The Parade we rode in with our red, white, and blue decorated bikes.
Streamers on the handles and small U.S. flags on the baskets.
Trips to the cemetery to place flowers on the graves.
Thankful for all these family members....
and, all the others who have sacrificed for our country.
Always hoping for peaceful solutions,
Wednesday, May 23, 2012
We have been having a super Spring this year. The days are warmer than usual and the nights have not been too cold. The perennials are popping up along the south side of my house, even the California Poppies that keep reseeding themselves from year to year. The peonies have many large buds now and will be beautiful in a couple of weeks. The day lilies, phlox, and daisies will bloom last of all.
The grass was looking gorgeous up until a few days ago. This past weekend the temperatures were in the high 80's to low 90's and that has dried the lawn out. I hope we'll get some rain soon so I don't have to turn on the sprinkling system.
I did get outside to plant some of the garden pots on my deck with all this great weather.
|Lettuce, dill, parsley, basil, tomatoes, and spinach.....just starting to grow.|
|My shadow while taking photo of chives.|
|Newly planted petunias|
|The second big pot of petunias|
|A large white iris|
|Large pink irises|
|The grill is always ready on the deck for Bar-B-Q-ing.|
|A large leaf Hosta with oregano growing around it.|
|Chives .... I love to put the blossoms on my salads.|
And, that's what my yard looks like right now.....
Monday, May 21, 2012
When I was a little girl, I became aware that my Mom's mom was Swedish. I vaguely remember her at that age of 3 or 4, but then she moved to California so I didn't get to see her much after that. She did come to visit once in a while, but travel back then was not so easily done.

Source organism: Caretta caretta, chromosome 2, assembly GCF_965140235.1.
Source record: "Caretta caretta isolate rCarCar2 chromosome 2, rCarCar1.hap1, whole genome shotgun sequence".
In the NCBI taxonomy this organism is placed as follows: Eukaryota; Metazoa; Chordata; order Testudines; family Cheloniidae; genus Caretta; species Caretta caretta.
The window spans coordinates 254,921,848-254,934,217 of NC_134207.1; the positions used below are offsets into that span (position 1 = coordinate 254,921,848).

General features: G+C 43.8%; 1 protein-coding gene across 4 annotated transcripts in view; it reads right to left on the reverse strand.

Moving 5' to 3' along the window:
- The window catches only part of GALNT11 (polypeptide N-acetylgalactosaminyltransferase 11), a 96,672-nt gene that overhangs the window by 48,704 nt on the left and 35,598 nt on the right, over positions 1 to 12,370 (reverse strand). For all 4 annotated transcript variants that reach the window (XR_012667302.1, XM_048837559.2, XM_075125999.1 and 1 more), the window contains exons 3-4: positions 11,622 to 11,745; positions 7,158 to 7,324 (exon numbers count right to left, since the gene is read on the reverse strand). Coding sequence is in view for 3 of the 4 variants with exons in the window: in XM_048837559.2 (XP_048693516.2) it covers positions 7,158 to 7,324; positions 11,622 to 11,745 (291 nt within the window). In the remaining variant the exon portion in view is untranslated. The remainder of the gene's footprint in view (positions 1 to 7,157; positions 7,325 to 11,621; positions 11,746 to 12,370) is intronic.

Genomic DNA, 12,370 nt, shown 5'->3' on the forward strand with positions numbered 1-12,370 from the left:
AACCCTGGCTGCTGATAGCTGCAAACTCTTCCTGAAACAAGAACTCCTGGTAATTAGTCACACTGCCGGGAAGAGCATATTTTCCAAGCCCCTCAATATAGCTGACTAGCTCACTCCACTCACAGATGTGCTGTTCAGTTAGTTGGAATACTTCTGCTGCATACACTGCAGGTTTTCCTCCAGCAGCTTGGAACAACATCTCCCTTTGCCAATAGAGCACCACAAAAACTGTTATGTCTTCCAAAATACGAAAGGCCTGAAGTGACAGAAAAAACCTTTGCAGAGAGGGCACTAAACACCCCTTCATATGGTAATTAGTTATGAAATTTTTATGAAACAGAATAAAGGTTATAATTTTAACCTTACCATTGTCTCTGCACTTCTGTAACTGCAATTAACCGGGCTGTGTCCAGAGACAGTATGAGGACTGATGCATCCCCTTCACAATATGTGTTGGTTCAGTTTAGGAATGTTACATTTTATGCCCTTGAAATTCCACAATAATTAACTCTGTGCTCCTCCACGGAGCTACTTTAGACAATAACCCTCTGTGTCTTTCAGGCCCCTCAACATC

I did hear stories about her from my own mother and also from people who lived in our small town. She was well known because she and my grandfather had started a business in the downtown area when they decided to settle in this small town and raise their family. They had 6 children, 3 boys and 3 girls. They were all good kids, who did well in school and worked hard. Life got a lot tougher when the oldest child was 13. That's when their father, my Grandfather, died suddenly of heart failure. I never got to know my Grandfather in person, but knew him through photos and stories.
My Mom was 12 and the second oldest child, so she had to help out with all the younger kids in addition to attending school. Grammie was now the head of the family and had to be at the store to keep it going to feed her brood. This is how she became so well known, everyone in town had to deal with her when shopping in the store. From all I gathered through the story telling, she was talkative, fun, outgoing, and always cheerful. She had a pretty thick accent but I think everyone thought she was cute, and liked hearing her talk. My grandfather was known as "Andy", so now my Gram was referred to as "Mrs. Andy".
All things turned out well for the family, kids graduated tops in their classes, some went on to college, they married and had children, and most lived to a good old age with the exception of 2 sons. The oldest son followed in his Father's footsteps and died at 45 of heart failure, and the youngest son died at 20 or 21 after the plane he was piloting was shot down in the Pacific during WWII.